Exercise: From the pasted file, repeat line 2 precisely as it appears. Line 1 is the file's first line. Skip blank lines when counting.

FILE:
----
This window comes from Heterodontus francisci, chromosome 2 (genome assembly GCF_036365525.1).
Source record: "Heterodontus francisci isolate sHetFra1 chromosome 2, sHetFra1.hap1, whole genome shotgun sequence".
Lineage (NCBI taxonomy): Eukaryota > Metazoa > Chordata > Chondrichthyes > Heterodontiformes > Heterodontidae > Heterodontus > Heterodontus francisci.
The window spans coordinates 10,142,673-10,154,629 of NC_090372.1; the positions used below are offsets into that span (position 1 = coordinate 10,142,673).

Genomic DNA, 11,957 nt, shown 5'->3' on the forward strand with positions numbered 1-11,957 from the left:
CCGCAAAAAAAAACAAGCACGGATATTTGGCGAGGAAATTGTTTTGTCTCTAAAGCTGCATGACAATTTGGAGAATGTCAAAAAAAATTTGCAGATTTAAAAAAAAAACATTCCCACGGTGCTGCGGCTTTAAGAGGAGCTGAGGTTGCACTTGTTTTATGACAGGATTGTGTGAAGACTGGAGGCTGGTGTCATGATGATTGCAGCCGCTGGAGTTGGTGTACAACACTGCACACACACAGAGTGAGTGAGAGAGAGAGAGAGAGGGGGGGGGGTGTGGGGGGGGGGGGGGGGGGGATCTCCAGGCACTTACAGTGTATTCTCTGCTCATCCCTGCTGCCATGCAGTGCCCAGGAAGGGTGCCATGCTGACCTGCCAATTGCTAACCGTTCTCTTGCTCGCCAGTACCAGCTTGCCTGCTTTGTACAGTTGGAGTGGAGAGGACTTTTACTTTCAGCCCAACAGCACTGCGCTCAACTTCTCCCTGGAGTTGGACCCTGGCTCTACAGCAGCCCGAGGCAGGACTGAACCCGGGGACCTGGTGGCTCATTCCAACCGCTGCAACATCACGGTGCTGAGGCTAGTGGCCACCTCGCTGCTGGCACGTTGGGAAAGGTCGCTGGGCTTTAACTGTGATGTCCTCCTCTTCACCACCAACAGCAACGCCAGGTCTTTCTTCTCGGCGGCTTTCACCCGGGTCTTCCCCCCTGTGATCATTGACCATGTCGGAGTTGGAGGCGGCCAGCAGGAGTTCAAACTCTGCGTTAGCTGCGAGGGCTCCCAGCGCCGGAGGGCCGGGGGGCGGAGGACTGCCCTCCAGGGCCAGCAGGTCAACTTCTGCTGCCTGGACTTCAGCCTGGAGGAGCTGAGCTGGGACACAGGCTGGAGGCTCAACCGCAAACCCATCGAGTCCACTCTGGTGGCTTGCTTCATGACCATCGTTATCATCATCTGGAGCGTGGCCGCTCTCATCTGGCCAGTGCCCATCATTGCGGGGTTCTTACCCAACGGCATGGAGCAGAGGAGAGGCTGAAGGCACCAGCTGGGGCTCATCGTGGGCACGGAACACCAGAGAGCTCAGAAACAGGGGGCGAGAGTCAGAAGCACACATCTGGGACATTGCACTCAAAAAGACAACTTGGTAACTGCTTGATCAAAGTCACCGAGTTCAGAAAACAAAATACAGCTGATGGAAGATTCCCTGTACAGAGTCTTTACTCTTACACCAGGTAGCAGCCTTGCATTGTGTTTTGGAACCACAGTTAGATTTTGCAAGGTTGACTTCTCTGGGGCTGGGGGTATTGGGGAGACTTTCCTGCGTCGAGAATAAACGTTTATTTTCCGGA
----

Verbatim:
Source record: "Heterodontus francisci isolate sHetFra1 chromosome 2, sHetFra1.hap1, whole genome shotgun sequence".